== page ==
If a comet was streaking its way towards Earth and set to bring fiery doom to the world in a week's time, what would you do? Stockpile booze? Book a flight halfway around the world to get a front row seat for the apocalypse? Or just veg out on the couch?
The latter forms the main premise for Top Story, with two young blokes sitting on the sofa watching the world's reactions unfold on the telly. Though Lewis Moody and Ed Pinker as Talfryn and Gus make a likeable enough pair, even the director of a daytime sitcom would discard some of their snippets of circular dialogue.
We're rewarded with an ounce of frenetic energy somewhere around the end of the first half of the play, written by Sebastian Michel and directed by Swedish-Hungarian Adam Berzsenyi Bellaagh, but quality control should have severely trimmed the slow repartee of the two twentysomethings.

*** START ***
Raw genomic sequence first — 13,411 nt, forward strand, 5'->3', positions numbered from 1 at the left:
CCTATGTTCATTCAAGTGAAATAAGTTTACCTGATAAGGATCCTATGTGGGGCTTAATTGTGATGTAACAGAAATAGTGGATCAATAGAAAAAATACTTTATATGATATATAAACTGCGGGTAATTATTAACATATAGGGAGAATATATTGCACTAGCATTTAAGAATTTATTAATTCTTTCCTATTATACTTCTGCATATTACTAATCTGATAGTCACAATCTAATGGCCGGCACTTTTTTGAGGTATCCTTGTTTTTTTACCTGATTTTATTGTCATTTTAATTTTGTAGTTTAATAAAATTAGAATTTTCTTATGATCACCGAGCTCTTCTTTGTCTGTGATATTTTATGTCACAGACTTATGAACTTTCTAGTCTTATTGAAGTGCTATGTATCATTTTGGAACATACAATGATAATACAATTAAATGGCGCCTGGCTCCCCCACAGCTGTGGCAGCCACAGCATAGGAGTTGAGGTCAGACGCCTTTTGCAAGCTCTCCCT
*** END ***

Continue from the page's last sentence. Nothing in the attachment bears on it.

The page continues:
Watching the pair unobserved are two apparently post-modern angels in white NASA-cum-removal van suits (James Messer and Stephen Schreiber), who waft around the stage and spout nonsense about how big the universe is. At least they help push around the Chesterfield sofas on wheels in the trendy Old Vic Tunnels for the rest of the cast to act on.
Most laughs come from scenes cross-cut with the boys, featuring the "sexiest woman on earth", British news anchor Chrissie Craven (brilliantly hammed up by an actual TV presenter Josephine Kime). In these skit-like segments a line-up of science experts and colleagues (funny turns from Andy Hawthorne and Richard Matthews) all desperately proposition her. The correspondent caricatures can be a hoot and serve as a neat - if repetitive - comment on how ludicrous rolling news coverage can be.
While an amusing concept, disappointingly Top Story ends up almost as flat as the ale the boys stockpiled to see in their last 24 hours. In fact, the small reservoir of repeated jokes in this comedy too often makes you wonder how boring the wait for the end of the world might be.